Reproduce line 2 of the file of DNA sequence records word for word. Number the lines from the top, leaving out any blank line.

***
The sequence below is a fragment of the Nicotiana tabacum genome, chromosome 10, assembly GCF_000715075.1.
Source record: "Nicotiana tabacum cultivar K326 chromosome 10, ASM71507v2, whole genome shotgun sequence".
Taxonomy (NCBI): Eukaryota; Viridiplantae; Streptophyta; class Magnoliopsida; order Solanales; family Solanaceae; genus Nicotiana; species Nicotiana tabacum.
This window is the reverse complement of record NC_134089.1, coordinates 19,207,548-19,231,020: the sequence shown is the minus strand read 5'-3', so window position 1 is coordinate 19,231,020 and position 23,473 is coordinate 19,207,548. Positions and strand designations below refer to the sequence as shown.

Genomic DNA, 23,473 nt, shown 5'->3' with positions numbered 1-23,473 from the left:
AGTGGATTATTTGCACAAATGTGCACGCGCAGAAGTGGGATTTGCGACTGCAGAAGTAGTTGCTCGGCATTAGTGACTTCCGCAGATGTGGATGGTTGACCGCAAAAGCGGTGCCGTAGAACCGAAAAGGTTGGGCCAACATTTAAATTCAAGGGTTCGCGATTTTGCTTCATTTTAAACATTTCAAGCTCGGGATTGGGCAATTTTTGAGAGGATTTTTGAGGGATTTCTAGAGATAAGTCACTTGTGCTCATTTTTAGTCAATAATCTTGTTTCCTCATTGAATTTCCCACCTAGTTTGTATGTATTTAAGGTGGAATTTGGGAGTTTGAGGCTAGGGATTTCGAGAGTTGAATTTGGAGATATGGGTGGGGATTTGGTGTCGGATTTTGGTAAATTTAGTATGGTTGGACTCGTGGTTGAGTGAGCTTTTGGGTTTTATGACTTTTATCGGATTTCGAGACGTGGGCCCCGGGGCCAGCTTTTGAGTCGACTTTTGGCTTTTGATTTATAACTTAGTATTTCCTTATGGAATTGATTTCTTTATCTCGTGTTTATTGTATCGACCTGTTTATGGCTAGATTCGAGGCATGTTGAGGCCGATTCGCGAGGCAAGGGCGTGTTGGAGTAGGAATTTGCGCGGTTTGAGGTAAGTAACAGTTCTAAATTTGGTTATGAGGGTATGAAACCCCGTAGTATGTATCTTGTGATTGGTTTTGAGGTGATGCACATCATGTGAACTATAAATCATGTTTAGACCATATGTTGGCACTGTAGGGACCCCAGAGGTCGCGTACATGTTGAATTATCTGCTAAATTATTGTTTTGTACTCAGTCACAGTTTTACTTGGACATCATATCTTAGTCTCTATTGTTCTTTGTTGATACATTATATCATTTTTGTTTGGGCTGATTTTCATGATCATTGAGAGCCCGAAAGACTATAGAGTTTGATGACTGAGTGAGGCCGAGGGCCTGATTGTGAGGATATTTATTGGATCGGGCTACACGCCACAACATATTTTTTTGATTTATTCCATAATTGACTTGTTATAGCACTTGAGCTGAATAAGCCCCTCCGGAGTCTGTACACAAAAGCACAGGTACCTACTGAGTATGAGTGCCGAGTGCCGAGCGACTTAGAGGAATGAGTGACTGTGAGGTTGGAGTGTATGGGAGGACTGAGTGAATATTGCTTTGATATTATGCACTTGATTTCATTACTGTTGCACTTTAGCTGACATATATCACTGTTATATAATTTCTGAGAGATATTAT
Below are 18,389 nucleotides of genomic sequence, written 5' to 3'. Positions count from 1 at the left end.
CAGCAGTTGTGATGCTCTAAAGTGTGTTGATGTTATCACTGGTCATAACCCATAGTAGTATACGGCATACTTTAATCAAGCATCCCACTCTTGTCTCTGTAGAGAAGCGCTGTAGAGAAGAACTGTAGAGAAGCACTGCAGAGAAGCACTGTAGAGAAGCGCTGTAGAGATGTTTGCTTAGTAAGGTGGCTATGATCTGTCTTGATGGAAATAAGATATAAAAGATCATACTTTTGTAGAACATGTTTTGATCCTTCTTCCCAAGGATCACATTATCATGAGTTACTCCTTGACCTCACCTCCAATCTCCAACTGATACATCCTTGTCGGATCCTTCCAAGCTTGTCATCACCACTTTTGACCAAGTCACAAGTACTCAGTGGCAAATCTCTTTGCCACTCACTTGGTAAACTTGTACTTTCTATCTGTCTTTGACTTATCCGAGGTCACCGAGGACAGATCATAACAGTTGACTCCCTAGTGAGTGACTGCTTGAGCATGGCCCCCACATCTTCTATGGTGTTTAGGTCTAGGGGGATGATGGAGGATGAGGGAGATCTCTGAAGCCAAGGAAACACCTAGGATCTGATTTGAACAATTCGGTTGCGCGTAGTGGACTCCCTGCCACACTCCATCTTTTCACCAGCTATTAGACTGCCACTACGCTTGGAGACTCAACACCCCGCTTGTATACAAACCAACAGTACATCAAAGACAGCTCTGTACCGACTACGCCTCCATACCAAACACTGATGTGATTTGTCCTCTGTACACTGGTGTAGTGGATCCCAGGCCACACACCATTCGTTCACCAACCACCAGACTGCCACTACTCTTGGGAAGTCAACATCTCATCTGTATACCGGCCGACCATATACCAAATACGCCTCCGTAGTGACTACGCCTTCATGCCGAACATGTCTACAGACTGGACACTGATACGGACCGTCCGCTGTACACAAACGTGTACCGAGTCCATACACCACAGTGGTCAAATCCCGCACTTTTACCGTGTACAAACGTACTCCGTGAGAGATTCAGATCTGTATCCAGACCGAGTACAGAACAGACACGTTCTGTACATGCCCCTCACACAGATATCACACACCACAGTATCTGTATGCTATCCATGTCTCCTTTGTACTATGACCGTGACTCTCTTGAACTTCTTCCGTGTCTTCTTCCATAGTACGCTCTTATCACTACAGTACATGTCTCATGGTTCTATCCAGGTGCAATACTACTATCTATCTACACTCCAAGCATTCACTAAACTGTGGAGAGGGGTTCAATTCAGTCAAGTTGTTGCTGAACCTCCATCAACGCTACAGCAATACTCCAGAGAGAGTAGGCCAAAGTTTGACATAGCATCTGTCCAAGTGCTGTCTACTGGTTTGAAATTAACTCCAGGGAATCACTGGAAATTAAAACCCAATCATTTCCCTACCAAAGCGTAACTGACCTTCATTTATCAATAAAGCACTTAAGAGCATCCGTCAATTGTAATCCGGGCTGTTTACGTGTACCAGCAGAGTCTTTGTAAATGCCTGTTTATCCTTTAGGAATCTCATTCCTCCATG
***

Source record: "Nicotiana tabacum cultivar K326 chromosome 10, ASM71507v2, whole genome shotgun sequence".